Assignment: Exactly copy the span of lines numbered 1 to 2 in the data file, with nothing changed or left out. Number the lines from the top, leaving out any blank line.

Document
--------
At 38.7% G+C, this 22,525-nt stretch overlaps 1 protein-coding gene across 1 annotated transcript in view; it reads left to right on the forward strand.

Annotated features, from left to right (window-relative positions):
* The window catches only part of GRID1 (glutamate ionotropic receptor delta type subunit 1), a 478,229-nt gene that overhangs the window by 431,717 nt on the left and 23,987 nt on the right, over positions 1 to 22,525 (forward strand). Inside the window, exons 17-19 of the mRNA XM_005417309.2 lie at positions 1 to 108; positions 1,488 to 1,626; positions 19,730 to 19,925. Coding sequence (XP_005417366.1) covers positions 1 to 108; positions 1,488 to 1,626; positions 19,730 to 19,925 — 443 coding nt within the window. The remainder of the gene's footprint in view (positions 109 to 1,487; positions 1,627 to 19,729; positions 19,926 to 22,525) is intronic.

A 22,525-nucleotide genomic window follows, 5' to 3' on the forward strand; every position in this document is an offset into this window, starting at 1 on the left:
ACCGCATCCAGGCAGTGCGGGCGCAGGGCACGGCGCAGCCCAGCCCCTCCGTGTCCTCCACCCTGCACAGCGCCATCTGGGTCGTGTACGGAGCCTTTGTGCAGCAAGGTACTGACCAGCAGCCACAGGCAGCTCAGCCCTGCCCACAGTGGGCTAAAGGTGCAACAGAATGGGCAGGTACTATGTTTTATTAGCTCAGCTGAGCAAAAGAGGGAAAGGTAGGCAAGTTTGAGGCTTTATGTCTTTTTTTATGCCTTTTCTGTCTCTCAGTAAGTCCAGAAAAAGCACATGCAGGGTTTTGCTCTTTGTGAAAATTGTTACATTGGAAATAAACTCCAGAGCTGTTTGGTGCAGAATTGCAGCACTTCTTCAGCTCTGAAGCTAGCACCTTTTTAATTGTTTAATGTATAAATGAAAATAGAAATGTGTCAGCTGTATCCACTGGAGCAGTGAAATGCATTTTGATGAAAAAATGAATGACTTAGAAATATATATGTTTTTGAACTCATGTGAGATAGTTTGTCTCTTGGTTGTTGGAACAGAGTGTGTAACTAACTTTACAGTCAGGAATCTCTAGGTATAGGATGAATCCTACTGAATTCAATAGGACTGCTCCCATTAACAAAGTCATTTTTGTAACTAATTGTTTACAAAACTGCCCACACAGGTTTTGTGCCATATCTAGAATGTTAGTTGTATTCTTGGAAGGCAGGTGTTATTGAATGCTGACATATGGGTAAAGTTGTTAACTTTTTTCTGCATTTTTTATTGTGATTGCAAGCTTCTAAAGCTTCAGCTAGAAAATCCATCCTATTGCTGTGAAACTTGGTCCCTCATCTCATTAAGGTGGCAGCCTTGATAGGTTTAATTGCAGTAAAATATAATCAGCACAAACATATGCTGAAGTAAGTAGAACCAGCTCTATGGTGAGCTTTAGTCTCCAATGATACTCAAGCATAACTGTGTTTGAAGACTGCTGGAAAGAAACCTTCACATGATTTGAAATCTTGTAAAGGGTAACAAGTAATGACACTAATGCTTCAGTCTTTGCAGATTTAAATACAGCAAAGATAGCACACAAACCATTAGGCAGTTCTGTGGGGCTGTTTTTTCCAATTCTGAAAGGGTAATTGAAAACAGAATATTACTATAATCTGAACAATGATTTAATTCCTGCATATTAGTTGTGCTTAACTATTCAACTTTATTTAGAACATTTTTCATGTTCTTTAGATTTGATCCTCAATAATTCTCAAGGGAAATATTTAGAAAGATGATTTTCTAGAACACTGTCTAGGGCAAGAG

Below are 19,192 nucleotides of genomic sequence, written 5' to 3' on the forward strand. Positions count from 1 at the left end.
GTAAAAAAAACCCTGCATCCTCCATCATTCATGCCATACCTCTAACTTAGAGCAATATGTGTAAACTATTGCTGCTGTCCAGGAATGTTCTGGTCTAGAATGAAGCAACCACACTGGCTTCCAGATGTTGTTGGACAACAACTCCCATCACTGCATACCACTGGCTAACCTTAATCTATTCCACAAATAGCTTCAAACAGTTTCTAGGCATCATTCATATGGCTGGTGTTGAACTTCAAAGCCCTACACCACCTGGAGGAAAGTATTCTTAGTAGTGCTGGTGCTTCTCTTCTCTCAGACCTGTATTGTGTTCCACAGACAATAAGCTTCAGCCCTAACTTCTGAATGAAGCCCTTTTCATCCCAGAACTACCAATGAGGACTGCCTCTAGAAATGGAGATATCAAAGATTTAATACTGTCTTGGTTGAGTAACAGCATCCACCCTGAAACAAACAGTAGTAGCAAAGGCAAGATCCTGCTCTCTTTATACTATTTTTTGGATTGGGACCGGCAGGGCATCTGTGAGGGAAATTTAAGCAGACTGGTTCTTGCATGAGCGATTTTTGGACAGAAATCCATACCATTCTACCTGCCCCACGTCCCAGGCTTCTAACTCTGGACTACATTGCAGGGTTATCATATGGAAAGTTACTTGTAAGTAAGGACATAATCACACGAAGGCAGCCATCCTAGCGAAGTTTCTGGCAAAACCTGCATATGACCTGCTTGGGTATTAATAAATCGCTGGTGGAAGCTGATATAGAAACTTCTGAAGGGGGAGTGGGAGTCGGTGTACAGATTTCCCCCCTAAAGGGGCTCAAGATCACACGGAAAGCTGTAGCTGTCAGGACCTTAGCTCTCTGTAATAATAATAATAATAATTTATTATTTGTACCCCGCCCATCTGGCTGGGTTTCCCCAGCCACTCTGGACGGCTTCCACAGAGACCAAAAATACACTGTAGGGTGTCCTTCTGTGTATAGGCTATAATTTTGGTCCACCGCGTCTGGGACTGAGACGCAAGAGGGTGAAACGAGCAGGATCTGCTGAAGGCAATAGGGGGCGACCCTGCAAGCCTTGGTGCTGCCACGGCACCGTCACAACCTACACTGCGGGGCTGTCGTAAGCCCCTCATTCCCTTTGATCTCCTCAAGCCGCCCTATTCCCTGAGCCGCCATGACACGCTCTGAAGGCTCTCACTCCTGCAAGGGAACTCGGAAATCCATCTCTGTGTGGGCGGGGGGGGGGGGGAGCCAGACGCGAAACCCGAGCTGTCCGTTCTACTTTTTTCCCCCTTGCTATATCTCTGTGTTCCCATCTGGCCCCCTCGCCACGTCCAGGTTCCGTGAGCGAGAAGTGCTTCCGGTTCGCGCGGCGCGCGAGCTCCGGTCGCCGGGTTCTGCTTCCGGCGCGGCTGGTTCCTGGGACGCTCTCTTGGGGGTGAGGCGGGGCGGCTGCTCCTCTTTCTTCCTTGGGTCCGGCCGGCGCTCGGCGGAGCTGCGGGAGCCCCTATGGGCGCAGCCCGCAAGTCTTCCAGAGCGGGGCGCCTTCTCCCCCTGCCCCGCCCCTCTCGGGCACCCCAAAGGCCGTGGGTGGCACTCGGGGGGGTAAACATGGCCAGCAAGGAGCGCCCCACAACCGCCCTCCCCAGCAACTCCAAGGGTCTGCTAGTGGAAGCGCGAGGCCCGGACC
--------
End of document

At 38.7% G+C, this 22,525-nt stretch overlaps 1 protein-coding gene across 1 annotated transcript in view; it reads left to right on the forward strand.

Annotated features, from left to right (window-relative positions):